Purpose: To investigate a new color Doppler ultrasound (US) artifact that manifested as a rapidly changing mixture of red and blue behind a strongly reflecting structure.
Materials and methods: In 140 consecutive patients with parenchymal calcifications seen at US, the presence of color signal was assessed in calcified areas relative to adjacent noncalcified tissue. The artifact, called the twinkling color artifact, was stimulated with various strongly reflecting structures immersed in still water.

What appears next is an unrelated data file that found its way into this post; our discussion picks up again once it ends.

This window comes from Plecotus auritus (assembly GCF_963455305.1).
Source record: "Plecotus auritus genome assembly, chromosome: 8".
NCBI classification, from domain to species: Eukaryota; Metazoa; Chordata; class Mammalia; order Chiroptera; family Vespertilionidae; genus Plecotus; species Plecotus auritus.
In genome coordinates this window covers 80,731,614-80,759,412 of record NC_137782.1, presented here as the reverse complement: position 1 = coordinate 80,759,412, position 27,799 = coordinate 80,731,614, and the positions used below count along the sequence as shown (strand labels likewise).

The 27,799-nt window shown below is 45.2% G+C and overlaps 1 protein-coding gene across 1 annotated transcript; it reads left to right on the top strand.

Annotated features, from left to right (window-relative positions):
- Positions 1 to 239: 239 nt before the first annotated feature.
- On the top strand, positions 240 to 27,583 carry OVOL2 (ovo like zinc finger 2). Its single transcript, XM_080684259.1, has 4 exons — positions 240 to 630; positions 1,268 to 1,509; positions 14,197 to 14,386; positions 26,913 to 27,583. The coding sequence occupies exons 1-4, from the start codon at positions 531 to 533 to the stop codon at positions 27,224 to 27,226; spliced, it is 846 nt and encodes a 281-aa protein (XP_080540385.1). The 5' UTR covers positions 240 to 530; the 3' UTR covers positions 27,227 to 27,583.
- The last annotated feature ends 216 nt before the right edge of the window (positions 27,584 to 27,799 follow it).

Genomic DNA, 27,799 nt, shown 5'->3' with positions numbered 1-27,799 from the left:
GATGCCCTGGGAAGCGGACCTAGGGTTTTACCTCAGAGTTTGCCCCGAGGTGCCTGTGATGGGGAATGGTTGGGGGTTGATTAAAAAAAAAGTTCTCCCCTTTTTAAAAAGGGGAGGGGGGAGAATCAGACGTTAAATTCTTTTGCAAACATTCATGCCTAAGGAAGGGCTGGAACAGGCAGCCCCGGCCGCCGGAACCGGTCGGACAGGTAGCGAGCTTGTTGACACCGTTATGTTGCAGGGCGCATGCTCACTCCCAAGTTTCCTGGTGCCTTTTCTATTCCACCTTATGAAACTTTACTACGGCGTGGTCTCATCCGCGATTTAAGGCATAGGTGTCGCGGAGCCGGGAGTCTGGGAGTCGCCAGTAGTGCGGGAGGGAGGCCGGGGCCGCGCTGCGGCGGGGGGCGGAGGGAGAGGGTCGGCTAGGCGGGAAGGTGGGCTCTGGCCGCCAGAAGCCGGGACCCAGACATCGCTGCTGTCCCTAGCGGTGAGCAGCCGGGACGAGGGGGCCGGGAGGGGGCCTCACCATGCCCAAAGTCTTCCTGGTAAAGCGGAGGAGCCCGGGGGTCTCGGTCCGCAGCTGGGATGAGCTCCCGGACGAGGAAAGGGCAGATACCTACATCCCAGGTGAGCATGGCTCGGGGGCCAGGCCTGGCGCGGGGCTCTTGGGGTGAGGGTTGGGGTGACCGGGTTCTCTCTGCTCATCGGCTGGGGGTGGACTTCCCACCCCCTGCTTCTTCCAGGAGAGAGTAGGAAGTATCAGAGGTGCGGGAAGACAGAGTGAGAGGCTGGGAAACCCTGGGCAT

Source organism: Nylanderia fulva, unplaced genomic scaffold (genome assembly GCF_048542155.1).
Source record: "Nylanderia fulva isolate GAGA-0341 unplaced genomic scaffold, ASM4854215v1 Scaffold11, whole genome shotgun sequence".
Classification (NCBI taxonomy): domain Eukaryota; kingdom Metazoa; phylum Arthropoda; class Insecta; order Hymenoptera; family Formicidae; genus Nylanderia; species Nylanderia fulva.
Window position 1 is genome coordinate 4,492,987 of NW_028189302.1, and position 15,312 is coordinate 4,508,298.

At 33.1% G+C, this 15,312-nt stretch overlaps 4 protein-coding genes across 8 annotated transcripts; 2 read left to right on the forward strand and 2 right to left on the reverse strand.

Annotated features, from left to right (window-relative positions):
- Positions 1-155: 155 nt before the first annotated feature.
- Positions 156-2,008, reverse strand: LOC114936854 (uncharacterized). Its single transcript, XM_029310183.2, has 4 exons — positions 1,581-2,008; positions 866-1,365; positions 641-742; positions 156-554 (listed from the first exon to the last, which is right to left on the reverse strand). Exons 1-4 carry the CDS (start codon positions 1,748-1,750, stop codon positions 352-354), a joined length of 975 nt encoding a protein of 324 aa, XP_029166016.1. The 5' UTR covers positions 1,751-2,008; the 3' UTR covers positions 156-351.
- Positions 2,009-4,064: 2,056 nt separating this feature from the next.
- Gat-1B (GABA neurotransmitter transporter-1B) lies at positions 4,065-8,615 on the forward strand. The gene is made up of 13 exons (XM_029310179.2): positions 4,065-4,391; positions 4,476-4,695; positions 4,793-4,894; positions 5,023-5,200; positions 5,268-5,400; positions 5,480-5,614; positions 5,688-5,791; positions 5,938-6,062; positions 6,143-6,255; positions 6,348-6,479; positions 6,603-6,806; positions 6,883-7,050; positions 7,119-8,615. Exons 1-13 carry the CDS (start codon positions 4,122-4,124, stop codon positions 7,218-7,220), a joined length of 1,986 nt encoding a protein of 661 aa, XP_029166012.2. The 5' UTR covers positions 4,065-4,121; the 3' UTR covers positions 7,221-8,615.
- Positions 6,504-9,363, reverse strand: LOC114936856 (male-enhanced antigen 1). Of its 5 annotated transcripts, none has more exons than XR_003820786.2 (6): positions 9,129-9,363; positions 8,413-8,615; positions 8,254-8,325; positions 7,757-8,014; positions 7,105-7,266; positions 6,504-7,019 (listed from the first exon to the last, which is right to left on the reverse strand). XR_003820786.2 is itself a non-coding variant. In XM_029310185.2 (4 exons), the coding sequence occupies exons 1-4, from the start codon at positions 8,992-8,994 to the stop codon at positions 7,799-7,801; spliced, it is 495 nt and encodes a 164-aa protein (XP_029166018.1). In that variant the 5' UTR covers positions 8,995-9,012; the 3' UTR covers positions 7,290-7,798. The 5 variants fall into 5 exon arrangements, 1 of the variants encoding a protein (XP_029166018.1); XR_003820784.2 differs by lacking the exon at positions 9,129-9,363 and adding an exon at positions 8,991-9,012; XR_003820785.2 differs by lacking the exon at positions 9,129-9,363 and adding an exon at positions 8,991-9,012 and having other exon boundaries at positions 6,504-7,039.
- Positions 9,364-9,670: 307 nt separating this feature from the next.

Results: The artifact was found in 42 parenchymal calcifications. In vitro experiments showed that the twinkling artifact was present in granular structures, whereas no color signal was noted in smooth surfaces. The "twinkling sign" appeared to be generated by a strongly reflecting medium composed of individual reflectors.
Conclusion: The presence of a color signal close to calcifications should be interpreted with caution, and a flow spectrum should always be recorded to eliminate the twinkling artifact.